“Good morning peasant” is how my message read. By the time I caught the autocorrect mistake, Prashant was sitting there baffled by this classist opening. I cursed my phone, it had no keyboard and tapping the screen with some haptic feedback for assurance was all one got. It was early days for smartphones, but God knows I already missed my Blackberry.

Since then, many years have passed, and two things have remained unchanged – my desire for wielding a new ‘Berry’ model and the illogical changes of autocorrect. If there is anything that makes me believe that we are far from any AI taking over, it’s thanks to the absolute inefficiency of autocorrect. 

The Blackberry, which is officially dead today after the Canadian company that owns the rights to the phone announced the end of its support to the Blackberry OS, was more than just a phone. In the decade starting the year 2000, it was the first smartphone that became a status symbol. Owning a Blackberry announced to the world that you had arrived, that you were an important person who couldn’t wait to get to a PC or laptop, at home or the office,  to answer an email. You had to answer the email on the phone.

It was among the earliest phones that allowed frictionless up and down scrolling through messages and emails using a  trackball and later a trackpad. Its broad ergonomic design made it easy, for the first time,  to use both hands to type, which made writing on the phone easy. The tactile QWERTY keyboard was an added pleasure. Blackberry was a pioneer when it came to Notifications for new messages. A small dot of a red LED light on top flashed every time a new email arrived. 

Of course,  how can one forget the Blackberry Messenger or BBM, that much-loved application that allowed instant messaging and group chats for the first time? To be part of a BBM group in the early days was a privilege. It was an idea that later evolved to apps like WhatsApp and WeChat. 

Above all, in the early days of mobile phones, Blackberry personified the idea that touch and pressure-governed functions were solidly reliable. There were no fancy games or tricks, just that getting to anywhere on the screen was so much quicker and simply going through daily communication tasks so quickly and efficiently left us with a tremendous sense of accomplishment. There was no other device even in the vicinity if you wanted a workhorse. And even after all that work, you still had enough juice for some music on the go.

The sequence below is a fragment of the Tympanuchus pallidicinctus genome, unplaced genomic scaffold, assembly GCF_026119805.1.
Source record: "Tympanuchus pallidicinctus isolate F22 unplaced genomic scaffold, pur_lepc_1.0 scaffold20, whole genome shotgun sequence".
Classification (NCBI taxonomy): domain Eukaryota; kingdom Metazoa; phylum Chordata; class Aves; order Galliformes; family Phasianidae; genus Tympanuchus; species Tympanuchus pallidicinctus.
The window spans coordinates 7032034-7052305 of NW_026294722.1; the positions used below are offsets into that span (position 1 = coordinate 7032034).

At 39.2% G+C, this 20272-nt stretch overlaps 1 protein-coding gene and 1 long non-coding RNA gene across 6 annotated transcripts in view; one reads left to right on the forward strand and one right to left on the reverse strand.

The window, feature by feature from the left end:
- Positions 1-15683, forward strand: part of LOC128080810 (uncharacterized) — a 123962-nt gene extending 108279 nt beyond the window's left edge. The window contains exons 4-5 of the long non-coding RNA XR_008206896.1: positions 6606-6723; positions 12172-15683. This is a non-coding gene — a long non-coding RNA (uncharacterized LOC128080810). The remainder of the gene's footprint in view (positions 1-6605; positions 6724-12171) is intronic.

I remember being an early adapter – I had used the Nokia communicator phones to type out entire columns – and had taken to a Blackberry like a 60s copy editor to a Remington typewriter. I typed out columns and business proposals, entire emails, formal petitions, and even the occasional love note. The ease of use and navigation made it the ultimate device. 

And then, in 2007, I remember watching the first Apple presentation with the late Steve Jobs extolling the virtues of a keyboard-less iPhone and how that was the future. I had scoffed; there was no way a screen could ever really feel as sturdy and sure as a keyboard. Alas, he knew better. But I still doubt whether life with a no keyboard phone is a step forward. 

Many millennia down, they might discuss this transitioning much doubt and wonder, much like the sudden disappearance of the Bronze Age, how did mankind take such a massive step back. Why was it considered more advanced to transfer to a system that makes far more errors and works a lot less intuitively?

But therein also lies the hubris that possibly took the Berry down. They showed about as much innovation in the last decade as a sledgehammer. Sure, a touchscreen is great and nifty, and they should have worked at incorporating it with the keyboard, not seeing it as a parallel form of input. Instead of aligning and collaborating, the more recent devices seemed to give it the stepchild treatment. The result —the foster kid left the family behind and never looked back.

Today, as the Berry shuts down once and forever, I feel sad but relieved. The last few attempts from the brand had been so half baked and desperately lamentable. I’m just glad to see them go and live with memories of happier times.

This article was typed out on my Samsung Galaxy Fold 3, and I still miss the feeling of a solid keyboard beneath my fingers. Adios Blackberry, you will always remain essential to where we are today.

Images: Instagram/Blackberry